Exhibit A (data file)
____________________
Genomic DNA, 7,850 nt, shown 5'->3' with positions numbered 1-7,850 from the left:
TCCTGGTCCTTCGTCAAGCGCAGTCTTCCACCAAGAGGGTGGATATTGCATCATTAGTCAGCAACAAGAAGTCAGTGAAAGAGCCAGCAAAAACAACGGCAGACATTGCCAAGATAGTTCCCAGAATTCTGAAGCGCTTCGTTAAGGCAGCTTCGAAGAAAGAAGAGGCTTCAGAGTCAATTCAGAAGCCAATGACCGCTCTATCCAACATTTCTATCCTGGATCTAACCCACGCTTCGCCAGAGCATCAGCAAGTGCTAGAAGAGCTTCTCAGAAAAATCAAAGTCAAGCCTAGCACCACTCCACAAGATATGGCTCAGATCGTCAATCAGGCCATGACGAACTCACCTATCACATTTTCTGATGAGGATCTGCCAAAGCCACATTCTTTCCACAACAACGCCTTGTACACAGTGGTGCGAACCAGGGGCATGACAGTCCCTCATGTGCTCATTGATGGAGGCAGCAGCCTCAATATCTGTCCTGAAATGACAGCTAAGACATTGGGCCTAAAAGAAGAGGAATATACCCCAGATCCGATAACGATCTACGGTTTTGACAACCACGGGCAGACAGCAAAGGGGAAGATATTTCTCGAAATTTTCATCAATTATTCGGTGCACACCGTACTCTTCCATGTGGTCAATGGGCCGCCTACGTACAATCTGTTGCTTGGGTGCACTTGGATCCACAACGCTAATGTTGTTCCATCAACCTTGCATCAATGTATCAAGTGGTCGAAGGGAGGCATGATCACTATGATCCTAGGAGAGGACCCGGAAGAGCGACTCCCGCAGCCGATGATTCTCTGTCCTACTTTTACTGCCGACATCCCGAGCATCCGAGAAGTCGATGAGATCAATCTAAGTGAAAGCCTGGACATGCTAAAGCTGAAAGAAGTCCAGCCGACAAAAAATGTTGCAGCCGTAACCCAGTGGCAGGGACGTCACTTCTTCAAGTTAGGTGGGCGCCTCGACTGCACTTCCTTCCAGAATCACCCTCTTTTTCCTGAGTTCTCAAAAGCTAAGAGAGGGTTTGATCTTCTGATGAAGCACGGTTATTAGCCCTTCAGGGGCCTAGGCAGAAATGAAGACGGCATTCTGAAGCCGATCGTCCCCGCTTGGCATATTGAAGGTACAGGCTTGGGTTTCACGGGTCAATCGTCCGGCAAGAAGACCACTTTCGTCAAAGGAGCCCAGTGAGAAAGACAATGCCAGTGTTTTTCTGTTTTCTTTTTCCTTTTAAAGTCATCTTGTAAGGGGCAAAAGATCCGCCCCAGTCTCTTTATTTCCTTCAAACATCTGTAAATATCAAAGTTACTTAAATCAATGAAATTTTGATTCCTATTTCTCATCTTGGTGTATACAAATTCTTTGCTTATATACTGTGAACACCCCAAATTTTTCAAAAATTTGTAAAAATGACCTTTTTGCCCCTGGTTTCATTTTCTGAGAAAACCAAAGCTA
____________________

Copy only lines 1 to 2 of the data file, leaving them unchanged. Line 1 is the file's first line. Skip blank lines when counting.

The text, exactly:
Genomic DNA, 7,850 nt, shown 5'->3' with positions numbered 1-7,850 from the left:
TCCTGGTCCTTCGTCAAGCGCAGTCTTCCACCAAGAGGGTGGATATTGCATCATTAGTCAGCAACAAGAAGTCAGTGAAAGAGCCAGCAAAAACAACGGCAGACATTGCCAAGATAGTTCCCAGAATTCTGAAGCGCTTCGTTAAGGCAGCTTCGAAGAAAGAAGAGGCTTCAGAGTCAATTCAGAAGCCAATGACCGCTCTATCCAACATTTCTATCCTGGATCTAACCCACGCTTCGCCAGAGCATCAGCAAGTGCTAGAAGAGCTTCTCAGAAAAATCAAAGTCAAGCCTAGCACCACTCCACAAGATATGGCTCAGATCGTCAATCAGGCCATGACGAACTCACCTATCACATTTTCTGATGAGGATCTGCCAAAGCCACATTCTTTCCACAACAACGCCTTGTACACAGTGGTGCGAACCAGGGGCATGACAGTCCCTCATGTGCTCATTGATGGAGGCAGCAGCCTCAATATCTGTCCTGAAATGACAGCTAAGACATTGGGCCTAAAAGAAGAGGAATATACCCCAGATCCGATAACGATCTACGGTTTTGACAACCACGGGCAGACAGCAAAGGGGAAGATATTTCTCGAAATTTTCATCAATTATTCGGTGCACACCGTACTCTTCCATGTGGTCAATGGGCCGCCTACGTACAATCTGTTGCTTGGGTGCACTTGGATCCACAACGCTAATGTTGTTCCATCAACCTTGCATCAATGTATCAAGTGGTCGAAGGGAGGCATGATCACTATGATCCTAGGAGAGGACCCGGAAGAGCGACTCCCGCAGCCGATGATTCTCTGTCCTACTTTTACTGCCGACATCCCGAGCATCCGAGAAGTCGATGAGATCAATCTAAGTGAAAGCCTGGACATGCTAAAGCTGAAAGAAGTCCAGCCGACAAAAAATGTTGCAGCCGTAACCCAGTGGCAGGGACGTCACTTCTTCAAGTTAGGTGGGCGCCTCGACTGCACTTCCTTCCAGAATCACCCTCTTTTTCCTGAGTTCTCAAAAGCTAAGAGAGGGTTTGATCTTCTGATGAAGCACGGTTATTAGCCCTTCAGGGGCCTAGGCAGAAATGAAGACGGCATTCTGAAGCCGATCGTCCCCGCTTGGCATATTGAAGGTACAGGCTTGGGTTTCACGGGTCAATCGTCCGGCAAGAAGACCACTTTCGTCAAAGGAGCCCAGTGAGAAAGACAATGCCAGTGTTTTTCTGTTTTCTTTTTCCTTTTAAAGTCATCTTGTAAGGGGCAAAAGATCCGCCCCAGTCTCTTTATTTCCTTCAAACATCTGTAAATATCAAAGTTACTTAAATCAATGAAATTTTGATTCCTATTTCTCATCTTGGTGTATACAAATTCTTTGCTTATATACTGTGAACACCCCAAATTTTTCAAAAATTTGTAAAAATGACCTTTTTGCCCCTGGTTTCATTTTCTGAGAAAACCAAAGCTA